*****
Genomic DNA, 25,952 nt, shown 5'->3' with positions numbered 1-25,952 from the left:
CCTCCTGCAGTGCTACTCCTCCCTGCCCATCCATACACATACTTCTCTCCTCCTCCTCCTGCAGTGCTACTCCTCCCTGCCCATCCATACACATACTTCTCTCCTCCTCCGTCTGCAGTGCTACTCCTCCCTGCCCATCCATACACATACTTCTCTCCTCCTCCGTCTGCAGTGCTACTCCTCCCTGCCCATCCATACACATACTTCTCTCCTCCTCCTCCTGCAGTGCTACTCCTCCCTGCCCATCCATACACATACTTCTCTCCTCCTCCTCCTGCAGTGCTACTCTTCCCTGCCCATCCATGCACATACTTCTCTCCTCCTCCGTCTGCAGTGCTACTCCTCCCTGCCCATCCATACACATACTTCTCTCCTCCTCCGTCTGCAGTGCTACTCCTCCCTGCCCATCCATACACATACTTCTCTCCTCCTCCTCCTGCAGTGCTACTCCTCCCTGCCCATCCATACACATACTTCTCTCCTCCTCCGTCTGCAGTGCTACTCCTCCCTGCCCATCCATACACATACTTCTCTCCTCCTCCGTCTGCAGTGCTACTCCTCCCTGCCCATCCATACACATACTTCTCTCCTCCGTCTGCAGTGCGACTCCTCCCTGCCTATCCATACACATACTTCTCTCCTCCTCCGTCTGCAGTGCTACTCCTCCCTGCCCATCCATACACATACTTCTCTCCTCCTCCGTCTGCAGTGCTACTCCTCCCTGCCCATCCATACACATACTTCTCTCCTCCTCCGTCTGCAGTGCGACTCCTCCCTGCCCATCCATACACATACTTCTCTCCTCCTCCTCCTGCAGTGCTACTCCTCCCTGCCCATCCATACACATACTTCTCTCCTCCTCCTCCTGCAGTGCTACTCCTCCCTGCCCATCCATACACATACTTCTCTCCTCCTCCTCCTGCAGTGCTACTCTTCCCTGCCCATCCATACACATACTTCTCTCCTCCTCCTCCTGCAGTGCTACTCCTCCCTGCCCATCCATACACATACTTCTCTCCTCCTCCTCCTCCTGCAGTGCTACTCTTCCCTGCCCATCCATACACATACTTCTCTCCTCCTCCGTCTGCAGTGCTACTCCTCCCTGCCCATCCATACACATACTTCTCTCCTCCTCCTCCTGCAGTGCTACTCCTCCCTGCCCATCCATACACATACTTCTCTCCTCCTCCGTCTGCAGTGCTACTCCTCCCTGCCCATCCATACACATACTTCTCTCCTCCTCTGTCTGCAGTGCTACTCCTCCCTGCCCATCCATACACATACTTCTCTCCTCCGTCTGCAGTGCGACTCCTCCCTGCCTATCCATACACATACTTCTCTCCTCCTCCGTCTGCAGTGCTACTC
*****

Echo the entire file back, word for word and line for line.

Genomic DNA, 25,952 nt, shown 5'->3' with positions numbered 1-25,952 from the left:
CCTCCTGCAGTGCTACTCCTCCCTGCCCATCCATACACATACTTCTCTCCTCCTCCTCCTGCAGTGCTACTCCTCCCTGCCCATCCATACACATACTTCTCTCCTCCTCCGTCTGCAGTGCTACTCCTCCCTGCCCATCCATACACATACTTCTCTCCTCCTCCGTCTGCAGTGCTACTCCTCCCTGCCCATCCATACACATACTTCTCTCCTCCTCCTCCTGCAGTGCTACTCCTCCCTGCCCATCCATACACATACTTCTCTCCTCCTCCTCCTGCAGTGCTACTCTTCCCTGCCCATCCATGCACATACTTCTCTCCTCCTCCGTCTGCAGTGCTACTCCTCCCTGCCCATCCATACACATACTTCTCTCCTCCTCCGTCTGCAGTGCTACTCCTCCCTGCCCATCCATACACATACTTCTCTCCTCCTCCTCCTGCAGTGCTACTCCTCCCTGCCCATCCATACACATACTTCTCTCCTCCTCCGTCTGCAGTGCTACTCCTCCCTGCCCATCCATACACATACTTCTCTCCTCCTCCGTCTGCAGTGCTACTCCTCCCTGCCCATCCATACACATACTTCTCTCCTCCGTCTGCAGTGCGACTCCTCCCTGCCTATCCATACACATACTTCTCTCCTCCTCCGTCTGCAGTGCTACTCCTCCCTGCCCATCCATACACATACTTCTCTCCTCCTCCGTCTGCAGTGCTACTCCTCCCTGCCCATCCATACACATACTTCTCTCCTCCTCCGTCTGCAGTGCGACTCCTCCCTGCCCATCCATACACATACTTCTCTCCTCCTCCTCCTGCAGTGCTACTCCTCCCTGCCCATCCATACACATACTTCTCTCCTCCTCCTCCTGCAGTGCTACTCCTCCCTGCCCATCCATACACATACTTCTCTCCTCCTCCTCCTGCAGTGCTACTCTTCCCTGCCCATCCATACACATACTTCTCTCCTCCTCCTCCTGCAGTGCTACTCCTCCCTGCCCATCCATACACATACTTCTCTCCTCCTCCTCCTCCTGCAGTGCTACTCTTCCCTGCCCATCCATACACATACTTCTCTCCTCCTCCGTCTGCAGTGCTACTCCTCCCTGCCCATCCATACACATACTTCTCTCCTCCTCCTCCTGCAGTGCTACTCCTCCCTGCCCATCCATACACATACTTCTCTCCTCCTCCGTCTGCAGTGCTACTCCTCCCTGCCCATCCATACACATACTTCTCTCCTCCTCTGTCTGCAGTGCTACTCCTCCCTGCCCATCCATACACATACTTCTCTCCTCCGTCTGCAGTGCGACTCCTCCCTGCCTATCCATACACATACTTCTCTCCTCCTCCGTCTGCAGTGCTACTC